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Informed Consent

Informed Consent

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Informed Consent

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  1. Informed Consent Sandra A. Price, JD Risk Manager WVU Health Sciences Center 293-3584

  2. Informed Consent • Is it good for the patient or good for the provider or both?

  3. Why? • It promotes patient autonomy and encourages self determination • It promotes shared decision making • It is a communication tool • It is a tool to encourage patient compliance • It is a legal document

  4. General Rule • The adult patient with decision making capacity has the right to decide how and when to be treated after receiving information about the proposed procedure or treatment.

  5. Threshold Question • Does the patient have decision making capacity? • If yes, how is informed consent obtained? • If not, who can/should make decisions for the patient?

  6. Lane v. Candura Case Discussion • Mrs. Candura was a 77 year old widow suffering from gangrene in her right foot and lower leg. Her physician recommended amputation without delay. After some vacillation, Mrs. Candura refused to consent to the operation. • Mrs. Candura was confused and depressed since the death of her husband. Her relationship with her children was marked with conflict. She lived on her own until her recent hospitalizations.

  7. Case Continued • She earlier had an infection in her right foot and her toe was amputated. • She again developed gangrene in her foot and part of her foot was amputated. She then developed gangrene in the remainder of her right foot. • After persuasion from her physician, she consented to the operation twice, but changed her mind and withdrew her consent both times.

  8. Case Continued • She was discouraged by the failure of the earlier operations to stop the gangrene. • She wanted to get well but understood that her refusal to consent to surgery could lead to her death. • She was lucid on some matters and confused on others and her train of thought wandered. • Her reasons for refusing to consent were: • She did not want to be a burden. • She did not want to be an invalid or live in a nursing home. • She did not believe the operation will cure her. • She did not fear death, but welcomed it.

  9. Case Continued • Her daughter petitioned the court and was appointed guardian. Mrs. Candura’s lawyer appealed. • Did Mrs. Candura have decision making capacity? • Did she give informed refusal to the surgery?

  10. What can you do when you believe a patient makes a bad decision? • Do what you think will most benefit the patient; or • Appoint a surrogate decision maker; or • Coerce the patient into accepting your recommendation; or • Persuade the patient to accept your recommendation through education.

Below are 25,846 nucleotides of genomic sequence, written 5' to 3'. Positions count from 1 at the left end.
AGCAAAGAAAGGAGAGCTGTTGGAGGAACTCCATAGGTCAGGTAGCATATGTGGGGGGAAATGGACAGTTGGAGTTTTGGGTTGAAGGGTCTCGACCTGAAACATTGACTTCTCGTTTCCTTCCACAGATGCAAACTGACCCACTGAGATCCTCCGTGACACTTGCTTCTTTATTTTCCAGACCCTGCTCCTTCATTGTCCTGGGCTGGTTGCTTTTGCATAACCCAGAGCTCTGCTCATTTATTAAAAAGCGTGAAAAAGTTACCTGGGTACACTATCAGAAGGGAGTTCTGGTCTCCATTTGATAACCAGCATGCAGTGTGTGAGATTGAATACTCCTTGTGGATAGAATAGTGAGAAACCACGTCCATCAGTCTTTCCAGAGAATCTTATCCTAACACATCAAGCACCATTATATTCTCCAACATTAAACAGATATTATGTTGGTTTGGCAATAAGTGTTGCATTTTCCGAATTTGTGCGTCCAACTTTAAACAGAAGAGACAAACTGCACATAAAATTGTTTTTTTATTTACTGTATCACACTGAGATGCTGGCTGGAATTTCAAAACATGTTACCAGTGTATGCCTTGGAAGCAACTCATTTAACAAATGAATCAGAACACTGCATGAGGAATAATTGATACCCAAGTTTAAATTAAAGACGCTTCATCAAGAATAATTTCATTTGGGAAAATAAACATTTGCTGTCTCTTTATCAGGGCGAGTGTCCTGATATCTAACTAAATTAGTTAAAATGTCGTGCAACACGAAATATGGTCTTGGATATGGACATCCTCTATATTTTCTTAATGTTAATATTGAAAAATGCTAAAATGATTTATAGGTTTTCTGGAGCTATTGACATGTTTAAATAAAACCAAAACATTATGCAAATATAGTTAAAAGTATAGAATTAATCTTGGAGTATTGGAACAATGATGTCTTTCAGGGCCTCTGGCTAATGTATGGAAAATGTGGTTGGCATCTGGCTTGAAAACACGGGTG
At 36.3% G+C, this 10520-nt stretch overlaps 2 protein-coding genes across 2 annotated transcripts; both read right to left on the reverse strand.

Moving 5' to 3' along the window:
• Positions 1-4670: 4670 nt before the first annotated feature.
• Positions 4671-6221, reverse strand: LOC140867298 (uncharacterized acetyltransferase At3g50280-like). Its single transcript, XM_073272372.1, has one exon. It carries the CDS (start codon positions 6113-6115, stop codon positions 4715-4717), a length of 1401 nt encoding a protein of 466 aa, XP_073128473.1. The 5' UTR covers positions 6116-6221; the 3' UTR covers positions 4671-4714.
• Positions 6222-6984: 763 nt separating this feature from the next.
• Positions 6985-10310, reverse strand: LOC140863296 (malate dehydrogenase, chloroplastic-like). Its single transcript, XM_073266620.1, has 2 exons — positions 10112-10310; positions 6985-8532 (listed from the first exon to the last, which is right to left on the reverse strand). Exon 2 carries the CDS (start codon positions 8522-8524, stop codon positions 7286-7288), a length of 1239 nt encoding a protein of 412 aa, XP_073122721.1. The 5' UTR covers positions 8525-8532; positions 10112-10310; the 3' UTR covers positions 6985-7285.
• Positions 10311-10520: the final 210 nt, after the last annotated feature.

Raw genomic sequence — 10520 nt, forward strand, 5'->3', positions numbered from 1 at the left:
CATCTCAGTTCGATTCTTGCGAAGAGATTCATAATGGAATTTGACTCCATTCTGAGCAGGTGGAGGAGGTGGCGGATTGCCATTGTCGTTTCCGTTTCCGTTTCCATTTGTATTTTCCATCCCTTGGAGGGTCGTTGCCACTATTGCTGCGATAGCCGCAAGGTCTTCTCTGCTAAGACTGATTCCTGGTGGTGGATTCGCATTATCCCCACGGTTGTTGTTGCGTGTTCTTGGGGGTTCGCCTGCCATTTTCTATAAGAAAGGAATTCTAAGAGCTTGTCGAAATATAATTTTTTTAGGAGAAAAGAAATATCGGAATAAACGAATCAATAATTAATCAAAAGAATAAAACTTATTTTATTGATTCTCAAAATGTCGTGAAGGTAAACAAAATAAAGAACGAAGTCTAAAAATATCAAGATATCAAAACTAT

11. Elements of Informed Consent • Diagnosis • Nature and purpose of treatment • Person performing procedure • Benefits and risks • Realistic probability of success • Alternatives • Their benefits and risks • Prognosis if no treatment • Answering patient’s questions • Assessing patient understanding

  12. Patient Need Standard • WV adopted the patient need standard - What does the average, reasonable person need to know to make an intelligent choice? • Cross v. Trapp, 294 SE2d 445 (WV 1982)

  13. Risk Disclosure • Most common • Worst case scenario • Chance of permanent disfigurement, loss of sexual function or death • Watch for complications • When to come back or when to call you

  14. Other aspects of Informed Consent • Who gets consent? • Shared decisions making • Written v. oral v. implied consent • Informed Refusal • Exceptions to general rule • Mature minors • Emergency circumstances • Therapeutic privilege • What if patient asks you to decide?

  15. Health Care Decisions Act • Methods to determine appropriate decisions and decision makers for patients that lack decision making capacity.

  16. Advanced Directives in WV • Living Will • Medical Power of Attorney • DNR Card • POST – Physician Orders for Scope of Treatment

  17. If there are no advanced directives that tell you how the patient wants to be treated under these circumstances, you must look to a substitute decision maker for informed consent.

  18. Substitute Decision Makers • Court Appointed Guardians • Medical Power of Attorney Representatives • Surrogate Decision Makers

  19. Standards for Substitute Decision Makers • If they know, what does the patient want in this circumstance. • Knowing the patient, their religious preferences and moral beliefs, can it be determined what the patient would want in this circumstance? • What is in the patient’s best interest?